Most (if not all) code repositories have tools or plugins available for issue tracking (like, say, Jira). You should favor those instead e-mails for issue tracking.
E-mails are useful for other ...
List all their names at the top of the email.
Instead of breaking up the email by person, break it up by topic by using inline quotes and address the specific issues in the email itself.
Dear Mr A, Mr B, Mr C,
＞＞This is what A said
This is an answer to the part above.
＞＞ This is something else A ...
I really want the job even if that means waiting 6 months.
So do that. The company informed that they are putting the position on hold, not you or your application. There's nothing much you can do from your side now.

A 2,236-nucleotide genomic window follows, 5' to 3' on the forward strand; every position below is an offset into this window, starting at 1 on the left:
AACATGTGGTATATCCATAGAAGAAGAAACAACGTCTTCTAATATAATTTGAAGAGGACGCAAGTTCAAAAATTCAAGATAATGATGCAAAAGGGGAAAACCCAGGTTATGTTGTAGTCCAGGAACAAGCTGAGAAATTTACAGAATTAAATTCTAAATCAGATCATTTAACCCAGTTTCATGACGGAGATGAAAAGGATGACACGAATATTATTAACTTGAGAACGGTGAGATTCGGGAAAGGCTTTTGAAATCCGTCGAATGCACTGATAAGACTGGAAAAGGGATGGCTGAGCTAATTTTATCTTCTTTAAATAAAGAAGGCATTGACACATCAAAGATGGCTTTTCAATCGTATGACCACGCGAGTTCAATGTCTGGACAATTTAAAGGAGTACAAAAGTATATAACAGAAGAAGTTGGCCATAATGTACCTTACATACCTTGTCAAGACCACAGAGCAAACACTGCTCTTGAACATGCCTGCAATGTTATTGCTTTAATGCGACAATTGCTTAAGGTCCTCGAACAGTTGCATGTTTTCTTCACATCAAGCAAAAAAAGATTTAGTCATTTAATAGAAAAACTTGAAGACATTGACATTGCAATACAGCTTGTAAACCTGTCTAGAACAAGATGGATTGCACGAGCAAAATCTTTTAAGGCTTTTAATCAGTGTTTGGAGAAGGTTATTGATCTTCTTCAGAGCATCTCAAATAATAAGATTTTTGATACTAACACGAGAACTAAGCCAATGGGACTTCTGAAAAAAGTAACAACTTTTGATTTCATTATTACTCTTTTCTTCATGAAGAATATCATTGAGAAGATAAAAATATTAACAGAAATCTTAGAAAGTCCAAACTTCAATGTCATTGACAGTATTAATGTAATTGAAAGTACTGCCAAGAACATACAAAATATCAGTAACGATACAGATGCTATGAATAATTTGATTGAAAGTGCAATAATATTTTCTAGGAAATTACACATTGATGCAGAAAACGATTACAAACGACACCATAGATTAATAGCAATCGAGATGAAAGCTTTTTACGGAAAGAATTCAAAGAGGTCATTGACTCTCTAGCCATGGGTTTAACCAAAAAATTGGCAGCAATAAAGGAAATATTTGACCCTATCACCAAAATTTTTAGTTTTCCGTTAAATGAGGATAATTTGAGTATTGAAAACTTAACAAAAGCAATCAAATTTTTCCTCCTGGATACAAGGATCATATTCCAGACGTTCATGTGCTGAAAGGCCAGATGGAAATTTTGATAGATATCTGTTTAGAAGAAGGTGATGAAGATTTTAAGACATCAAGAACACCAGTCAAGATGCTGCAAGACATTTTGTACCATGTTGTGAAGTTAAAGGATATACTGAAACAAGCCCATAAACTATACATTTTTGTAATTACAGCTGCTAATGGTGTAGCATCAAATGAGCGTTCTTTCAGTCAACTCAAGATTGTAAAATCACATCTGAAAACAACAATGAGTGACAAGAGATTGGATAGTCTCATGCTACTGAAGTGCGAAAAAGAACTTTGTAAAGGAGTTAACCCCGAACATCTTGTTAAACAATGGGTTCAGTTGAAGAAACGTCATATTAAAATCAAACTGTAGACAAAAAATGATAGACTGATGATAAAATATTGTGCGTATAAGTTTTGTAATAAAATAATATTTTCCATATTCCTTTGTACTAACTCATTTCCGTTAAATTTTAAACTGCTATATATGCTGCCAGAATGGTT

You can respond them by thanking them for the opportunity, something like
"Thanks for allowing me the opportunity to interview with your ...
How can I ask him to read emails without spoiling my career?
You can't without risking your relationship with your boss.
What you can do mention toward the end of the conversation that "By the way, I did include these details in an email for you should you need them later". This doesn't sound condescending at all and most likely would be taken as helpful.
This fellow has made it part of your job to explain things in person. It really doesn't matter whether you think it's inefficient. It's what he wants, and, boss. And, challenging him in the moment -- at the time he asks for an explanation -- might be a career-limiting move. It's definitely counterproductive.